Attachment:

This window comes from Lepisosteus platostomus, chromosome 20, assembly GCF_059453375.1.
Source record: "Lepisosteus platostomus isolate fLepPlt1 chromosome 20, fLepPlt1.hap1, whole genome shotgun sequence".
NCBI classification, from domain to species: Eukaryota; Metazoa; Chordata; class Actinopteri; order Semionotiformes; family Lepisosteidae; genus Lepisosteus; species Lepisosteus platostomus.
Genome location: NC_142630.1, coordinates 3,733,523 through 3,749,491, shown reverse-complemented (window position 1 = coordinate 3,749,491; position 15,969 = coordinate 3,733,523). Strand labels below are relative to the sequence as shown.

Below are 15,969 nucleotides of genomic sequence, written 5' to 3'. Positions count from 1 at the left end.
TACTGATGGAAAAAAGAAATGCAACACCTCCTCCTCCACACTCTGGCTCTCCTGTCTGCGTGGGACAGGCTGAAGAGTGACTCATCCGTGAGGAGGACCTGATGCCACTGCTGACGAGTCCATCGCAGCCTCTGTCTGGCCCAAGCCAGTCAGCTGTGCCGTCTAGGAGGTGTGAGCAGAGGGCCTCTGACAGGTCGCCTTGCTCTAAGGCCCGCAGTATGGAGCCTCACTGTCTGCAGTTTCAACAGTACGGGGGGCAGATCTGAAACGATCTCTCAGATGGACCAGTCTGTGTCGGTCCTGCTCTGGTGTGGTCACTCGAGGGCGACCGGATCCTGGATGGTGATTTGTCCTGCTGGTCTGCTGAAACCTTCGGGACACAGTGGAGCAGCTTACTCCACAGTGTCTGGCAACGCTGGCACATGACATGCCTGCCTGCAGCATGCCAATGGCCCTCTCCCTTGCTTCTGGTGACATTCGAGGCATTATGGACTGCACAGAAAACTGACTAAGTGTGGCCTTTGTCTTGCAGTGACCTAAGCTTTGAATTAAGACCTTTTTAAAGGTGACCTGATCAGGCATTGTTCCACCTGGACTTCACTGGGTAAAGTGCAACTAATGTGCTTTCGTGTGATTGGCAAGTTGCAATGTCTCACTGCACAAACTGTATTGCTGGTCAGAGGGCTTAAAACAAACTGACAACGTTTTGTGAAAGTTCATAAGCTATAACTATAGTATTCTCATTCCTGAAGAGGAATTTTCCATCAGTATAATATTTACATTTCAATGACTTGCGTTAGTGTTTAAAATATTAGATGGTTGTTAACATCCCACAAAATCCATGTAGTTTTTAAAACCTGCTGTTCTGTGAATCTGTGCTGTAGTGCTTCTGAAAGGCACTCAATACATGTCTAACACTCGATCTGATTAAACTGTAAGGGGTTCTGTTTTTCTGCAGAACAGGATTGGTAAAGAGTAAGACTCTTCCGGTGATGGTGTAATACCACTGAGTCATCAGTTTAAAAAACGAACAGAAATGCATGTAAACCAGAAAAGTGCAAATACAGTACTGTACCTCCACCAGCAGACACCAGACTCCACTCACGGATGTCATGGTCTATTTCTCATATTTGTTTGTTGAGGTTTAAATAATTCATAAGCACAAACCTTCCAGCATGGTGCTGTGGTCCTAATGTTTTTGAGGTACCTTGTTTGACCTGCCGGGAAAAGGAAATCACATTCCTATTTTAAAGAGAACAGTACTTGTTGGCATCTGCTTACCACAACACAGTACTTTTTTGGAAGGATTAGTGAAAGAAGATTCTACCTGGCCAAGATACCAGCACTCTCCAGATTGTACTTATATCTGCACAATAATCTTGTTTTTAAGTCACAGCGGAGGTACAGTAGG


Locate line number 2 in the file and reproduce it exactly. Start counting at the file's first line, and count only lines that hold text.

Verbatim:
Source record: "Lepisosteus platostomus isolate fLepPlt1 chromosome 20, fLepPlt1.hap1, whole genome shotgun sequence".